The Great Vigil is four services celebrated as one...
- The Service of Light (an expansion of the one used in Evening Prayer)
- The Service of Readings
- The Service of Holy Baptism
- The Divine Service
The Great Vigil of Easter begins outside the church with a fire.
Here's the beginning of the service at a Roman Catholic church in Flushing, New York. Perhaps due to local ordinance, the fire is lit inside. The Lutheran Rite is very similar. The Pascal Candle is lit. There should probably be a post devoted entirely to the Pascal Candle. Perhaps next year.
After the candle is lit, it is processed into the darkened sanctuary. At the rear of the church the cantor chants, "The Light of Christ," or in this case, "Christ is our Light" and the people respond, "Thanks be to God." Those in the darkened sanctuary are holding candles that will be lit by the Pascal Candle as it passes by. The procession stops midway up the aisle and the responses are repeated. The procession stops a third time at the front of the church for the third repetition of "The Light of Christ - Thanks be to God!"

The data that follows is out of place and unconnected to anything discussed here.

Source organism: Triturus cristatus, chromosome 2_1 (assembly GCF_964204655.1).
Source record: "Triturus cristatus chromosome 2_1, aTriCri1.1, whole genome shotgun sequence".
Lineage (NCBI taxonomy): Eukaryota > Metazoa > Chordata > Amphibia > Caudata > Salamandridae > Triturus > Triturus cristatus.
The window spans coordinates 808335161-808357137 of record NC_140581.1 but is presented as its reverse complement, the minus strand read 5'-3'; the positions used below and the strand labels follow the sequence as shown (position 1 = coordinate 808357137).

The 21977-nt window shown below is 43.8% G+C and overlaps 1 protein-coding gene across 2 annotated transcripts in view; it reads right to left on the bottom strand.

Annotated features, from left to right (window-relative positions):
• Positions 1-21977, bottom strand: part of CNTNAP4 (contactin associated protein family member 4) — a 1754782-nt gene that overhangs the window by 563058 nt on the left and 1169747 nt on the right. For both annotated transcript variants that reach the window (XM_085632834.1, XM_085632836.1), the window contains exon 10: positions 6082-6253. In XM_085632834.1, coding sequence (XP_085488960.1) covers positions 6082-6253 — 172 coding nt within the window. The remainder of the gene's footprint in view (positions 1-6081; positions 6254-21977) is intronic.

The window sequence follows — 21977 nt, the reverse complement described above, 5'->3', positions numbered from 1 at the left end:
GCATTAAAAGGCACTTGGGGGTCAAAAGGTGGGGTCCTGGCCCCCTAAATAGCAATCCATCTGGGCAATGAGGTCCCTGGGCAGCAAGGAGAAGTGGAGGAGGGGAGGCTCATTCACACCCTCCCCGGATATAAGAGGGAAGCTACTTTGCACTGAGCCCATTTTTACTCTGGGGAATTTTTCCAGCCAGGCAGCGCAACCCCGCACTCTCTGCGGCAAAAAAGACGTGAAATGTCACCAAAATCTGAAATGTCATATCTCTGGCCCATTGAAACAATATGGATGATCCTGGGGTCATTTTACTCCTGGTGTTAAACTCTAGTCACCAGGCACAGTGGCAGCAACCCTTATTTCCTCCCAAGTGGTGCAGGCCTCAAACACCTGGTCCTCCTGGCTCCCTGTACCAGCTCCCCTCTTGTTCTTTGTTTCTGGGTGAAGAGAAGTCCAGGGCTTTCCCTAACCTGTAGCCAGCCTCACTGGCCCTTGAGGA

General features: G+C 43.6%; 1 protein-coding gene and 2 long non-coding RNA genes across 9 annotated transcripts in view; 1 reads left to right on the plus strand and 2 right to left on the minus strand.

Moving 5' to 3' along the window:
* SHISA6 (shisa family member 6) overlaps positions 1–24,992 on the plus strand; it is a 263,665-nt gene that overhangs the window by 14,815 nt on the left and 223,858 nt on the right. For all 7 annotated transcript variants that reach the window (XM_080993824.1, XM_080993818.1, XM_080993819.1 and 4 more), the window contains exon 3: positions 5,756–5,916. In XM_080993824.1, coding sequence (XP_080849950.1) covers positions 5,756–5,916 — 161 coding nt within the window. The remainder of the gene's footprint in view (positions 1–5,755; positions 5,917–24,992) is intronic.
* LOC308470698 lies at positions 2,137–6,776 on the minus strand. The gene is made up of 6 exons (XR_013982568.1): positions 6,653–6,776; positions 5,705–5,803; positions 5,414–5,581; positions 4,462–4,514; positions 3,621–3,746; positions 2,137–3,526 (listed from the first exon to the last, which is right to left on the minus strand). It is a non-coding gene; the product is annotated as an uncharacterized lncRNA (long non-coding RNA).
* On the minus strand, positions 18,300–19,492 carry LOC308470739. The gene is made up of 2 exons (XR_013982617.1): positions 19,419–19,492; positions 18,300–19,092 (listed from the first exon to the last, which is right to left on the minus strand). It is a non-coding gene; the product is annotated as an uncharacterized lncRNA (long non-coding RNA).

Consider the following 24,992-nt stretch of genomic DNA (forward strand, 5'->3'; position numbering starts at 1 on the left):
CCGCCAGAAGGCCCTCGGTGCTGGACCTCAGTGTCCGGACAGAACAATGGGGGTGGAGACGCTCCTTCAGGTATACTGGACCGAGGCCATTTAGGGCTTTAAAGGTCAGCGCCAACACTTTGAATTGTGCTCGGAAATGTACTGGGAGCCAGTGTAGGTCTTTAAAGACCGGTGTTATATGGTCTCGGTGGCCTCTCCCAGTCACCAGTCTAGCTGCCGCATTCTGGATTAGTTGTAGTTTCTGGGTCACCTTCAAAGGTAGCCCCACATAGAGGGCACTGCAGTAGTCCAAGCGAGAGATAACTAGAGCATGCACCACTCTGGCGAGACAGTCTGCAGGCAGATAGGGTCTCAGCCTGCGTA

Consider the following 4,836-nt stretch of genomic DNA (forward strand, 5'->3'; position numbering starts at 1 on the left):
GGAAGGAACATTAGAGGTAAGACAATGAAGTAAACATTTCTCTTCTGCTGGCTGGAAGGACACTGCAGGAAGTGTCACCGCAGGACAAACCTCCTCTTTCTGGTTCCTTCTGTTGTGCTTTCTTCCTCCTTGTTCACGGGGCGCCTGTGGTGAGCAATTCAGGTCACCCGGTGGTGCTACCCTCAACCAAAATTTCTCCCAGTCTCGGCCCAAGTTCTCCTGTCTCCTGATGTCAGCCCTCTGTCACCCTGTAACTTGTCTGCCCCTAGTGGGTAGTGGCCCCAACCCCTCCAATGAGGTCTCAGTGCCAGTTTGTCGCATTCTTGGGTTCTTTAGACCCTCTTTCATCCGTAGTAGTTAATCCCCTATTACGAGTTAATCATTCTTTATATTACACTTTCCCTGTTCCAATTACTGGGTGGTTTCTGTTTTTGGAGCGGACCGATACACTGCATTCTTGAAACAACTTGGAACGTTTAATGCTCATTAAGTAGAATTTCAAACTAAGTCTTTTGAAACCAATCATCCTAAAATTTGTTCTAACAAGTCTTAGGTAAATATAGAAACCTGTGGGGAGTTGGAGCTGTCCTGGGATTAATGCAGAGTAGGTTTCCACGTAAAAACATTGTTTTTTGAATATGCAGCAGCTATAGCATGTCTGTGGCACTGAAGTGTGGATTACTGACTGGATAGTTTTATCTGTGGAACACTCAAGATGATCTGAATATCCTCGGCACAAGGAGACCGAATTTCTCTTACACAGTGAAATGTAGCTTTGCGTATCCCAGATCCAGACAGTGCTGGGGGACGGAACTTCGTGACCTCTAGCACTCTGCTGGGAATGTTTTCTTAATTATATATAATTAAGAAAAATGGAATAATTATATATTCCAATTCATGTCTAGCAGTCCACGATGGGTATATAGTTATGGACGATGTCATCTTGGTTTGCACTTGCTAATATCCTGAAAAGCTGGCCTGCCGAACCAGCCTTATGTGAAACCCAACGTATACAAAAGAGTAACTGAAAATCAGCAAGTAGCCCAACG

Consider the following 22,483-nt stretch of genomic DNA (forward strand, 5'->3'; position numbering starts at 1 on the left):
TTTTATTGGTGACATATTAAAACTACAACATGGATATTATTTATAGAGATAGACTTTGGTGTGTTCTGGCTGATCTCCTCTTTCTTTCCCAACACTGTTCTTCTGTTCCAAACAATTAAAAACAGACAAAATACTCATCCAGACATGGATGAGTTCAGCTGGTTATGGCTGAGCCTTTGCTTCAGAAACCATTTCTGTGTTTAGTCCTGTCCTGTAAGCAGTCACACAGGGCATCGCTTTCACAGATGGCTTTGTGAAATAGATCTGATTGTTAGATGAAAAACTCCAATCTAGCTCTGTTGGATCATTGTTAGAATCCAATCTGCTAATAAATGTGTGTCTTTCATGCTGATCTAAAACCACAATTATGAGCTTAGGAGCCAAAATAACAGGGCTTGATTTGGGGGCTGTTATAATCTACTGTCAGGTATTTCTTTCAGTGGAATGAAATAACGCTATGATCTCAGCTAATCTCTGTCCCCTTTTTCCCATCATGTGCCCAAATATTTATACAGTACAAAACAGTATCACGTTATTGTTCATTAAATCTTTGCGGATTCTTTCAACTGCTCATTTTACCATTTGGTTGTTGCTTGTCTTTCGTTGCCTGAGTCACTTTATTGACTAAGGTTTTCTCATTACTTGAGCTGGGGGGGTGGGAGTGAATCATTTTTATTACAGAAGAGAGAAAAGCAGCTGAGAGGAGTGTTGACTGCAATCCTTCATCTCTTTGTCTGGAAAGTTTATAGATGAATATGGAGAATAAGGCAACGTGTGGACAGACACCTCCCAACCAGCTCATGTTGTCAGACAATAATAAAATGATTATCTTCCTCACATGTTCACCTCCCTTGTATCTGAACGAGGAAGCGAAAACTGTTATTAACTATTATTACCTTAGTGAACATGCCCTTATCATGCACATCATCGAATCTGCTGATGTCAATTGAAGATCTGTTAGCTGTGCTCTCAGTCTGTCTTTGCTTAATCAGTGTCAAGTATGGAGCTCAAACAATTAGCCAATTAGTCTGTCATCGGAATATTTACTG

As the procession is finished, the cantor chants the Exsultet. This is Latin for "exult" or "rejoice." The first word of the English translation is "rejoice." The first word when it is sung in Latin is "exsultet."
Here's the procession with lighting of candles and Exsultet as celebrated in Brooklyn, NY, probably at a Roman Catholic parish. You can watch the spread of the flickering lights in the darkness. The timing of the responses is a little different than described above. At the end of the Exsultet the lights come up just a little, but not fully, for the Service of Readings.